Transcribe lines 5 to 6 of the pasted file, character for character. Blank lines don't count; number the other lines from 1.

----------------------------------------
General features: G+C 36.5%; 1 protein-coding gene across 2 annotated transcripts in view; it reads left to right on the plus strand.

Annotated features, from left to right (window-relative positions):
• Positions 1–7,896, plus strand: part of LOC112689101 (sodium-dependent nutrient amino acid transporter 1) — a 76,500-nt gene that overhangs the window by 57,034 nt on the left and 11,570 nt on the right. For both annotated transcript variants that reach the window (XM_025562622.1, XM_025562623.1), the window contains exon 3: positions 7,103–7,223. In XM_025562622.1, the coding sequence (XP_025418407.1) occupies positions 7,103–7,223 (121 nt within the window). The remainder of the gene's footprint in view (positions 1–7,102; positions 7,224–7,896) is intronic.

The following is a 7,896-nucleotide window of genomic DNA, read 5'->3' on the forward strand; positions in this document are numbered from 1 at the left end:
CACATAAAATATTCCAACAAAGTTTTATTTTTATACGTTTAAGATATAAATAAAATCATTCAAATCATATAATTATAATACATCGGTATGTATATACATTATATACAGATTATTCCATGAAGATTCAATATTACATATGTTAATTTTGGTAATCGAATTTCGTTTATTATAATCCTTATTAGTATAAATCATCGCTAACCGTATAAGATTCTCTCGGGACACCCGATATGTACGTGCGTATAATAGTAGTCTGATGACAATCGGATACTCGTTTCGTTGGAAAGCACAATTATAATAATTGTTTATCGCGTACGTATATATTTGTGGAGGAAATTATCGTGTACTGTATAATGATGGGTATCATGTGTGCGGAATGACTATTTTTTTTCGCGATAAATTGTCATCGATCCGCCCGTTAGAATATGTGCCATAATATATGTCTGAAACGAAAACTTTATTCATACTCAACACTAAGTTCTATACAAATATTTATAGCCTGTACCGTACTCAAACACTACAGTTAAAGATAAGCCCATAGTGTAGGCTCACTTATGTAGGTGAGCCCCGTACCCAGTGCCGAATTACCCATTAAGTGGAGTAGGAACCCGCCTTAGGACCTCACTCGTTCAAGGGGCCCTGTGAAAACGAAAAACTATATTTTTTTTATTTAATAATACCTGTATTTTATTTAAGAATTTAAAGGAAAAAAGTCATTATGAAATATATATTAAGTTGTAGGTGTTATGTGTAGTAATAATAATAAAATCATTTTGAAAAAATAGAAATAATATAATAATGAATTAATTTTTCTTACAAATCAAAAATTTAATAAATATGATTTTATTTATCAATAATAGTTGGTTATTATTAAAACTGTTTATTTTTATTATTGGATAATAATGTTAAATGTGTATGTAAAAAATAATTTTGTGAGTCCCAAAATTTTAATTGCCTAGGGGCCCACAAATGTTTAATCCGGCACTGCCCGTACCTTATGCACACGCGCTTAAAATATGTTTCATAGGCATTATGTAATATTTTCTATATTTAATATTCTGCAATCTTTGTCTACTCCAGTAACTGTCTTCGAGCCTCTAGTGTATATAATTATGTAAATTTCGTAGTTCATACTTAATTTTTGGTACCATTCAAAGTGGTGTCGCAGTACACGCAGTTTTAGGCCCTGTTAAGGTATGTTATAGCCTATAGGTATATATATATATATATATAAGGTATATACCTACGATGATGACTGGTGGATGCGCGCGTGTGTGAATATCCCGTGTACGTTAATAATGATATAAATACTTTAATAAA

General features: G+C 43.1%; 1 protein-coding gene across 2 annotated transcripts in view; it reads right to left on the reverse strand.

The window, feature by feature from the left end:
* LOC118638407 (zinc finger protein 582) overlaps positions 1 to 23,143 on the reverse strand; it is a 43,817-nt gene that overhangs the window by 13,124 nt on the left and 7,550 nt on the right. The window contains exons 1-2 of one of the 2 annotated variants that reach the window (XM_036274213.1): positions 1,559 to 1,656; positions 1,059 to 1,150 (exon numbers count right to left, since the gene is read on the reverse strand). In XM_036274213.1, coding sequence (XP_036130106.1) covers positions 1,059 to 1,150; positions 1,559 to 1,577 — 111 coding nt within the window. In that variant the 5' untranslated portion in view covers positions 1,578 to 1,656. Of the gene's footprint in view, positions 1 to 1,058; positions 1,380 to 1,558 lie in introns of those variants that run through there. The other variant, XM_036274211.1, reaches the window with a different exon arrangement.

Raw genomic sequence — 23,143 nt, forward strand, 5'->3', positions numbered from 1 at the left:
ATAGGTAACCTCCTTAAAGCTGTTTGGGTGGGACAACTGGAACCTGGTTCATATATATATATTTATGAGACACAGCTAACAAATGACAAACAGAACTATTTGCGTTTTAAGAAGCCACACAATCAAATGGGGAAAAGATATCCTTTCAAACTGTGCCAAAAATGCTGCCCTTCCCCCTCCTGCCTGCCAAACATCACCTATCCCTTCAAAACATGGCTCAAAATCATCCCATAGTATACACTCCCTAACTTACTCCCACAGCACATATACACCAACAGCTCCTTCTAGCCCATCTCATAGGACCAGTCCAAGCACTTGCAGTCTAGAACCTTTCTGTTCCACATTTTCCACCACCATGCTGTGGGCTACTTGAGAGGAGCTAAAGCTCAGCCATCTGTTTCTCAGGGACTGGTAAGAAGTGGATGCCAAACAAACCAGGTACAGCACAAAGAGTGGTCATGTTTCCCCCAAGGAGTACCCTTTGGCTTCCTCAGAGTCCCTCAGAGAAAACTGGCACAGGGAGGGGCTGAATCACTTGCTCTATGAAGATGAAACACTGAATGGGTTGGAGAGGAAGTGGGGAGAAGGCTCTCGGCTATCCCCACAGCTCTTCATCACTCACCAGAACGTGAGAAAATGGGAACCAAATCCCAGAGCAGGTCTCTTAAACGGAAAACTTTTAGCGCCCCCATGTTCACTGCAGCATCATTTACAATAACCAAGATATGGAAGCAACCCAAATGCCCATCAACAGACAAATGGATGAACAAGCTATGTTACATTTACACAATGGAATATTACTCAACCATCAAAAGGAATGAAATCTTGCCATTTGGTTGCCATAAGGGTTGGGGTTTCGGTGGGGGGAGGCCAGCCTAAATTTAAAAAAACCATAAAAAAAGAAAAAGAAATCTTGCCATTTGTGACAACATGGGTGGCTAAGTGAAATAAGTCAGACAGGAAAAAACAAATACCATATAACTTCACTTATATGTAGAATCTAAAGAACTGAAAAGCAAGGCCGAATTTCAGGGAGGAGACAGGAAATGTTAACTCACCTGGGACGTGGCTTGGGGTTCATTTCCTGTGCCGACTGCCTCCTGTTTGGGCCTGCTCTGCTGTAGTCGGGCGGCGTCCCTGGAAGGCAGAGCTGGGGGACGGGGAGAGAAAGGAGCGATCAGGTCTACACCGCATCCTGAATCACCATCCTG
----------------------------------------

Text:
CACATAAAATATTCCAACAAAGTTTTATTTTTATACGTTTAAGATATAAATAAAATCATTCAAATCATATAATTATAATACATCGGTATGTATATACATTATATACAGATTATTCCATGAAGATTCAATATTACATATGTTAATTTTGGTAATCGAATTTCGTTTATTATAATCCTTATTAGTATAAATCATCGCTAACCGTATAAGATTCTCTCGGGACACCCGATATGTACGTGCGTATAATAGTAGTCTGATGACAATCGGATACTCGTTTCGTTGGAAAGCACAATTATAATAATTGTTTATCGCGTACGTATATATTTGTGGAGGAAATTATCGTGTACTGTATAATGATGGGTATCATGTGTGCGGAATGACTATTTTTTTTCGCGATAAATTGTCATCGATCCGCCCGTTAGAATATGTGCCATAATATATGTCTGAAACGAAAACTTTATTCATACTCAACACTAAGTTCTATACAAATATTTATAGCCTGTACCGTACTCAAACACTACAGTTAAAGATAAGCCCATAGTGTAGGCTCACTTATGTAGGTGAGCCCCGTACCCAGTGCCGAATTACCCATTAAGTGGAGTAGGAACCCGCCTTAGGACCTCACTCGTTCAAGGGGCCCTGTGAAAACGAAAAACTATATTTTTTTTATTTAATAATACCTGTATTTTATTTAAGAATTTAAAGGAAAAAAGTCATTATGAAATATATATTAAGTTGTAGGTGTTATGTGTAGTAATAATAATAAAATCATTTTGAAAAAATAGAAATAATATAATAATGAATTAATTTTTCTTACAAATCAAAAATTTAATAAATATGATTTTATTTATCAATAATAGTTGGTTATTATTAAAACTGTTTATTTTTATTATTGGATAATAATGTTAAATGTGTATGTAAAAAATAATTTTGTGAGTCCCAAAATTTTAATTGCCTAGGGGCCCACAAATGTTTAATCCGGCACTGCCCGTACCTTATGCACACGCGCTTAAAATATGTTTCATAGGCATTATGTAATATTTTCTATATTTAATATTCTGCAATCTTTGTCTACTCCAGTAACTGTCTTCGAGCCTCTAGTGTATATAATTATGTAAATTTCGTAGTTCATACTTAATTTTTGGTACCATTCAAAGTGGTGTCGCAGTACACGCAGTTTTAGGCCCTGTTAAGGTATGTTATAGCCTATAGGTATATATATATATATATATAAGGTATATACCTACGATGATGACTGGTGGATGCGCGCGTGTGTGAATATCCCGTGTACGTTAATAATGATATAAATACTTTAATAAA

General features: G+C 43.1%; 1 protein-coding gene across 2 annotated transcripts in view; it reads right to left on the reverse strand.